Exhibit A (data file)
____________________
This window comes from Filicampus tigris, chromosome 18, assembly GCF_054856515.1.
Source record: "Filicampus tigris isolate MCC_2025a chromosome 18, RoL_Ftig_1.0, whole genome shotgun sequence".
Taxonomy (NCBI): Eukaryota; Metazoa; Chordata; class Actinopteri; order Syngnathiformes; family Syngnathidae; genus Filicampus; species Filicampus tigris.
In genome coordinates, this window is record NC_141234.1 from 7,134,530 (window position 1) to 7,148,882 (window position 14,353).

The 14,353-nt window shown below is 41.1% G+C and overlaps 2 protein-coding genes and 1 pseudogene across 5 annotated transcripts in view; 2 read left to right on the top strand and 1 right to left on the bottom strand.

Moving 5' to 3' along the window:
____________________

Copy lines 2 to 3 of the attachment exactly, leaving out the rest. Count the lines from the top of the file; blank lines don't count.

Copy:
Source record: "Filicampus tigris isolate MCC_2025a chromosome 18, RoL_Ftig_1.0, whole genome shotgun sequence".
Taxonomy (NCBI): Eukaryota; Metazoa; Chordata; class Actinopteri; order Syngnathiformes; family Syngnathidae; genus Filicampus; species Filicampus tigris.